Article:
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Court of Appeals points to ‘alarming trend’ in defendant’s appeal

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A defendant who attempted to have his conviction reversed by citing the fundamental error doctrine instead received a sharp rebuke from the Indiana Court of Appeals.

Carlos Hale appealed his conviction of robbery, a Class B felony, in Carlos Hale v. State of Indiana, 49A02-1202-CR-83. He argued the show-up identification was unduly suggestive and maintained the introduction of this evidence was a fundamental error.

A short time after a woman reported she had been robbed at gunpoint by two men outside her apartment, Indianapolis Metropolitan Police Department officers stopped a vehicle which contained Hale and three other men. Hale and Martell Stott matched the description provided by the victim.

Less than an hour after police stopped the vehicle, the victim was brought to the scene where she remained in the detective’s vehicle and viewed the four men, identifying Hale and Stott as the individuals who robbed her.

The victim subsequently identified Hale again during the trial without objection and the state presented evidence from the show-up identification. Hale was found guilty and sentenced to seven years.

The COA affirmed the trial court’s conviction. It found the lower court did not err by admitting the evidence of the show-up identification because the victim could clearly see Hale’s face during the robbery and she identified him soon after the incident.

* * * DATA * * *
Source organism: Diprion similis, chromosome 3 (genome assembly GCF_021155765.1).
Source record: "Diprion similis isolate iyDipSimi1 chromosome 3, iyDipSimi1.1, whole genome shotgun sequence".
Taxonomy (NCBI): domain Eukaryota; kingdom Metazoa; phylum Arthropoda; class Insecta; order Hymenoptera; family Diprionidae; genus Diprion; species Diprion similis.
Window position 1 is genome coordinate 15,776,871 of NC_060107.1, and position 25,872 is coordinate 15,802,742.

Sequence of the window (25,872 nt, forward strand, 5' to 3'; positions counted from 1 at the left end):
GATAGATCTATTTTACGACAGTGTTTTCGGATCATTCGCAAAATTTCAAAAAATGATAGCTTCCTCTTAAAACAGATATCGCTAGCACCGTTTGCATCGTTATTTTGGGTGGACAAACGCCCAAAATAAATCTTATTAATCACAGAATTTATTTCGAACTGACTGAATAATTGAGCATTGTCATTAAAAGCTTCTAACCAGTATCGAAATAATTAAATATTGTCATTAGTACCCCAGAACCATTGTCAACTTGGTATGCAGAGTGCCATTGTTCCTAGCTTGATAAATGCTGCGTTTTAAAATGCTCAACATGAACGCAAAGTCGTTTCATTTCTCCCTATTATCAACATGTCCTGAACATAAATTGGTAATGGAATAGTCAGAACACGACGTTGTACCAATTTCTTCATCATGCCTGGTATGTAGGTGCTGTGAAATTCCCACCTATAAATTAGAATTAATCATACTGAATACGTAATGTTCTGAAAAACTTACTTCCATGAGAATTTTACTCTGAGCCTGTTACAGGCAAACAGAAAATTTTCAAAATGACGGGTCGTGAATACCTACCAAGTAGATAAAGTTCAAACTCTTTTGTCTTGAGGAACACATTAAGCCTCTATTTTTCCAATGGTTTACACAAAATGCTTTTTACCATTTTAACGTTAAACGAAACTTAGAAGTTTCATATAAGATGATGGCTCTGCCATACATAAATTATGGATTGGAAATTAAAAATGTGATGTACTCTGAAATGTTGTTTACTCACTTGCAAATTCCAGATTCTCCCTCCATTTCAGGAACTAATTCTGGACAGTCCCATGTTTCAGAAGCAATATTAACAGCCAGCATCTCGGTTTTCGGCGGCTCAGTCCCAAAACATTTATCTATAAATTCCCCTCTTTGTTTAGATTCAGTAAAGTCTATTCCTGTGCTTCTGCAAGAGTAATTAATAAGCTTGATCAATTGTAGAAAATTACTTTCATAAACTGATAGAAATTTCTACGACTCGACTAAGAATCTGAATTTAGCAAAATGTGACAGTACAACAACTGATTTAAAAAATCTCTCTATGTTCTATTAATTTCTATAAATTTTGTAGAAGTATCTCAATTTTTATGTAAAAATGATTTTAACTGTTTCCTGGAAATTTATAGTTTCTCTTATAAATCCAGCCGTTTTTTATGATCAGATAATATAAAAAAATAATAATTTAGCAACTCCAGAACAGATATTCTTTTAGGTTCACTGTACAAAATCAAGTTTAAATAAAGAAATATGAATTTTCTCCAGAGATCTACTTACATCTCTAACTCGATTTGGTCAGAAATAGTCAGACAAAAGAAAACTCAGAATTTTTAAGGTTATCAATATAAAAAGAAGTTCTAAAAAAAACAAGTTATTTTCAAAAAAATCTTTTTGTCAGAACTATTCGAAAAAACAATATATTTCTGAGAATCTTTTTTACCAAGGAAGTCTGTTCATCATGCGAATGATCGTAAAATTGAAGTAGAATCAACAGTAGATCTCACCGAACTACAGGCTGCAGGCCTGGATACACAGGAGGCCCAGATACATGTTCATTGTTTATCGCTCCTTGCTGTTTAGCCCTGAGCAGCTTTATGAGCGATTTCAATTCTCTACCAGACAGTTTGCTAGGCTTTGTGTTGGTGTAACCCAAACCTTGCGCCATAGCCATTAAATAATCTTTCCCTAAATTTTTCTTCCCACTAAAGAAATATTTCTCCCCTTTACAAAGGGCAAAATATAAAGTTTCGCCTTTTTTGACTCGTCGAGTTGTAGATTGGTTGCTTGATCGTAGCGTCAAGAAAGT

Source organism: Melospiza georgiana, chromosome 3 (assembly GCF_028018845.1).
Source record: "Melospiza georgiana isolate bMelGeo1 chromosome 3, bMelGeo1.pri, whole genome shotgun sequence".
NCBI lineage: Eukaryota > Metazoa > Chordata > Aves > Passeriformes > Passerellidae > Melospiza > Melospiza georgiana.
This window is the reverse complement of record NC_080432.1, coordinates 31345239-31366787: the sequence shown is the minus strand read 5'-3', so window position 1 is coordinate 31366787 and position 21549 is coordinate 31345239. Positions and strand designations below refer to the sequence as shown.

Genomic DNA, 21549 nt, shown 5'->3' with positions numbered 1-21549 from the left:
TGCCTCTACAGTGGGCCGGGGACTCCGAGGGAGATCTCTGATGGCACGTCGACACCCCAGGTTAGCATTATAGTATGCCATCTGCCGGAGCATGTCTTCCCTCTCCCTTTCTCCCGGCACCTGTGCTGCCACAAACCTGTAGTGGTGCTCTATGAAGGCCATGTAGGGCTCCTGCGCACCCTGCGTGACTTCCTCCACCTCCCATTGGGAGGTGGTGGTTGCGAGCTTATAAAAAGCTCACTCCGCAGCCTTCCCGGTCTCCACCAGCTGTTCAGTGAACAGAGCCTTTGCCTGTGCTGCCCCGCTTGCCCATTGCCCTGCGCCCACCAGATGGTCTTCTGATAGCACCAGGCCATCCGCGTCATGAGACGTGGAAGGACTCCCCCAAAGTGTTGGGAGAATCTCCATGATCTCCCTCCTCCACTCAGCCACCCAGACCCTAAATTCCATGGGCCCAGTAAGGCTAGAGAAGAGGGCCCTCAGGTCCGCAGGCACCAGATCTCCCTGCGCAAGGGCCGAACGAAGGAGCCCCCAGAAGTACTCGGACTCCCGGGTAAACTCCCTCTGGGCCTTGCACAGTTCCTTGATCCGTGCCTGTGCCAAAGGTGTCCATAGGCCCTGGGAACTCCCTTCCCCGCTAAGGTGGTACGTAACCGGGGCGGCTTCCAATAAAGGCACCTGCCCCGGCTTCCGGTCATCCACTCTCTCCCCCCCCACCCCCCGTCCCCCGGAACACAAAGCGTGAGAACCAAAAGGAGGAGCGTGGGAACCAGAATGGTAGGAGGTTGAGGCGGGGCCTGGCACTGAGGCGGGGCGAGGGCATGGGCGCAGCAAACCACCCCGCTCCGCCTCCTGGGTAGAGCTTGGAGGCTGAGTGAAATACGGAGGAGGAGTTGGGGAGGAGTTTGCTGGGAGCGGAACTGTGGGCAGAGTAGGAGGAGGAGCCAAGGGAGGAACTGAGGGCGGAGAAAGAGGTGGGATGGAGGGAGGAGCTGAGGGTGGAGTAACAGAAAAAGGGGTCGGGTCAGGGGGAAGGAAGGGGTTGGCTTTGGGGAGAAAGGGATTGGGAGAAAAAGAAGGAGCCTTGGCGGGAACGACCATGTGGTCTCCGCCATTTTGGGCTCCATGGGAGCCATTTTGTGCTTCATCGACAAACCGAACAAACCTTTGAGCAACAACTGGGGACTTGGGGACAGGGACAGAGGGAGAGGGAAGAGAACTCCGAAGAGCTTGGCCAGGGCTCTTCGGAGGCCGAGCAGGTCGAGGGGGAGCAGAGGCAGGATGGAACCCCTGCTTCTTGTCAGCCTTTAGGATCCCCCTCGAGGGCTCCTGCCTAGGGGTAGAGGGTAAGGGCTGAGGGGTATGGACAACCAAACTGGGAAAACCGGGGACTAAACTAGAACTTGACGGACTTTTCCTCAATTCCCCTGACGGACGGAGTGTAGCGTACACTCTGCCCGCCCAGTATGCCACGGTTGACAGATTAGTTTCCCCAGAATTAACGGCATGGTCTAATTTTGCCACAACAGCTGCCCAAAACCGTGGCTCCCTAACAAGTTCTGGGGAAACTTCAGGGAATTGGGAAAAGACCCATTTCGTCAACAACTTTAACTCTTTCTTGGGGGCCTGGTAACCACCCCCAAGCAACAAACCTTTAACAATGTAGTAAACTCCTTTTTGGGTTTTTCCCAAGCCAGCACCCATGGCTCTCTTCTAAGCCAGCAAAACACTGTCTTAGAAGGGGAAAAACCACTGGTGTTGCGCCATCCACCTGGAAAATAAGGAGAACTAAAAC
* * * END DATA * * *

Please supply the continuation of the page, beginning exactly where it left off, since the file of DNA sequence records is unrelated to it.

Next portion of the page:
In addition, the court pointed out the defense counsel neither filed a pretrial motion to suppress the show-up identification nor did the defense counsel object to its admission at trial. An objection is required to preserve an error for review on appeal to give the trial court the opportunity to correct any errors before they become fundamental errors.

Writing for the majority, Judge John Baker highlighted the frequent misuse of the fundamental error doctrine.

“Nevertheless, this Court cannot ignore the alarming trend of questionable fundamental error claims,” Baker wrote. “For instance, it is not uncommon for a criminal defendant to argue on appeal that the introduction of evidence amounted to a fundamental error whenever the defendant failed to object to its admission at trial."




 

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  1. Well, maybe it's because they are unelected, and, they have a tendency to strike down laws by elected officials from all over the country. When you have been taught that "Democracy" is something almost sacred, then, you will have a tendency to frown on such imperious conduct. Lawyers get acculturated in law school into thinking that this is the very essence of high minded government, but to people who are more heavily than King George ever did, they may not like it. Thanks for the information.

  2. I pd for a bankruptcy years ago with Mr Stiles and just this week received a garnishment from my pay! He never filed it even though he told me he would! Don't let this guy practice law ever again!!!

  3. Excellent initiative on the part of the AG. Thankfully someone takes action against predators taking advantage of people who have already been through the wringer. Well done!

  4. Conour will never turn these funds over to his defrauded clients. He tearfully told the court, and his daughters dutifully pledged in interviews, that his first priority is to repay every dime of the money he stole from his clients. Judge Young bought it, much to the chagrin of Conour’s victims. Why would Conour need the $2,262 anyway? Taxpayers are now supporting him, paying for his housing, utilities, food, healthcare, and clothing. If Conour puts the money anywhere but in the restitution fund, he’s proved, once again, what a con artist he continues to be and that he has never had any intention of repaying his clients. Judge Young will be proven wrong... again; Conour has no remorse and the Judge is one of the many conned.

  5. Pass Legislation to require guilty defendants to pay for the costs of lab work, etc as part of court costs...

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